BY ANGELO LYNN
PROCTOR — A half dozen Proctor residents spoke out against a renewable energy project slated for Grandpa’s Knob in Castleton that would seek to place a single 450-foot-tall wind turbine on the ridgeline there. Sam Carlson, who works in community relations for Grandpa’s Knob Community Wind, presented the project to the Proctor selectboard Monday night and fielded a few questions afterward.
Carlson explained that the focus of the nonprofit community wind project was to honor the historic presence of the world’s first wind turbine, the Smith-Putnam turbine, which was built there in 1941 and remained in operation until one of its blades failed in 1945. The new turbine would be close to that historic location. The base of the turbine would include historic markers and explanatory graphics going into the significance of that first project. Ample digital material on an accompanying website would also be displayed.
While the 1.5 MW turbine, manufactured by Goldwind, would measure 295 feet to the generator hub, and the blades would sweep 143 higher than the hub, creating a significant visual presence on the western side of the ridgeline, Carlson emphasized it would not be reminiscent of a 2012 project that sought to build up to 20 wind turbines along Grandpa’s Knob ridgeline.
“Our goal is to only build one wind turbine,” Carlson said, explaining that the cost would be about $4.5 million and that after the project was paid off, the nonprofit would split all future revenues with surrounding towns on a 50-50 basis. While Carlson said he expected the wind turbine to have a minimum lifetime of 20 years, he did not say how quickly the project would be paid off, nor how much revenue towns might be projected to receive. It was also unclear if Proctor would be considered one of the surrounding towns and, therefore, eligible to receive part of the profits.
Proctor, it was explained, was not directly contiguous to Castleton, nor would the wind turbine been seen from very many locations in Proctor. Carlson said he was presenting the project to Proctor residents just to be certain not area residents were uninformed of the potential project.
Nonetheless, several area residents were at the meeting in person to speak against the project, as were a couple people who watched the meeting remotely. Of those opposing the project, most were adamant that the project did not significantly add to Vermont’s renewable energy generation, would establish a bad precedent that could allow other wind turbine developers to build more turbines at a future date, and that the structures were an eyesore on the landscape. While everyone who spoke was in favor of alternative energy development, they were opposed to the project.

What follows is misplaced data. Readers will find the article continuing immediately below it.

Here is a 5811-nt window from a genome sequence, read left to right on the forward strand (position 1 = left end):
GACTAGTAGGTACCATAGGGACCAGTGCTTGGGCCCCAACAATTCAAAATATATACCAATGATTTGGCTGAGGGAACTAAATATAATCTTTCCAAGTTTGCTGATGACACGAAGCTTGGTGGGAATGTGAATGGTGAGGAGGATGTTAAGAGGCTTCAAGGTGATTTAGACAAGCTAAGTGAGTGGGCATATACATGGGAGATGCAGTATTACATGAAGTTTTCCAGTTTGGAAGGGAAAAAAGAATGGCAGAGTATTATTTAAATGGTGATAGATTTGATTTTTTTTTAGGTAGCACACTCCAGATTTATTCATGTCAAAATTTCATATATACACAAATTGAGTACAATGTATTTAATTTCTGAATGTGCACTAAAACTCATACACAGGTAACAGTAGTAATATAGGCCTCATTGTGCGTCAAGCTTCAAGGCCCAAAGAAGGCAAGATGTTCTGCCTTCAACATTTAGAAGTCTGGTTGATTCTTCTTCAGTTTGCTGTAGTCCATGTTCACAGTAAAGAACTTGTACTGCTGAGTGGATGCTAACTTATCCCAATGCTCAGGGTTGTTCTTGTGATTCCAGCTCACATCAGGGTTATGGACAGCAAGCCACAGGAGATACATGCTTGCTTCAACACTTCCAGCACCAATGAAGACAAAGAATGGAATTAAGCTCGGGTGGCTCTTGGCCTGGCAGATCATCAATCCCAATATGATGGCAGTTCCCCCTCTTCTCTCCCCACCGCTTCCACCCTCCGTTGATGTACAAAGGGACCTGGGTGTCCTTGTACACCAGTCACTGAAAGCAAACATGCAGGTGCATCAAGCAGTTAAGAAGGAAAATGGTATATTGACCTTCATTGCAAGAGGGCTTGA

“I tell them to go away, just go away,” said one woman in the back of the room. “We’re happy the way we are.”
The selectboard also noted that the wind turbine project was be in violation of Proctor’s town plan, as well as in violation of the Rutland County Regional Development plan.
Lisa Miser, Proctor’s librarian, challenged Carlson on the using the history of the historic turbine as a front to get a money-making project approved. “You’re not honoring people with the history of the first wind turbine here,” she said, “this is just a bit of salesmanship” to cloak a project that was going to make big money for a few people.
The discussion lasted about 20-25 minutes, after which Carlson left to present at the Castleton selectboard meeting. Town Manager Michael Ramsey later pointed out that the town has an Enhanced Energy Plan that outlines guidance on wind energy (see proctorvermont.com/wp-content/uploads/Adopted-Proctor-Muncipal-Plan-6-8-2020.pdf) and that the board would likely follow that policy in taking a position on this proposed project.
In other business, the selectboard:
• Discussed road classifications that restrict large trucks from using certain town roads to get to the OMYA quarry with Judy Taranovich, owner of Proctor Gas. The selectboard explained that the town’s policy was restrictive in some cases to protect the integrity of their smaller roads and to keep large trucks from using those throughways, even if it impacted the use of the roads by slightly smaller trucks.
• Discussed other highway commission, water commission and sewer commission issues, but took no action.
• Under the manager’s report, got updated on numerous projects and approved a set of new rules of engagement at the town skating rink (both roller and ice skating) which clearly established expectations of personal conduct and responsibility.
• Called for the establishment of a committee of local residents to oversee a town VOREC grant that would be used to create new trails within Proctor and to connect to nearby existing trails.
• Appointed the Town’s Emergency Management Coordinator, Kevin Blongy, to join the Emergency Management Director (Ramsey) on the Regional Emergency Management Committee.
• Talked about hosting a celebratory opening of the North Street Bridge soon after its completion.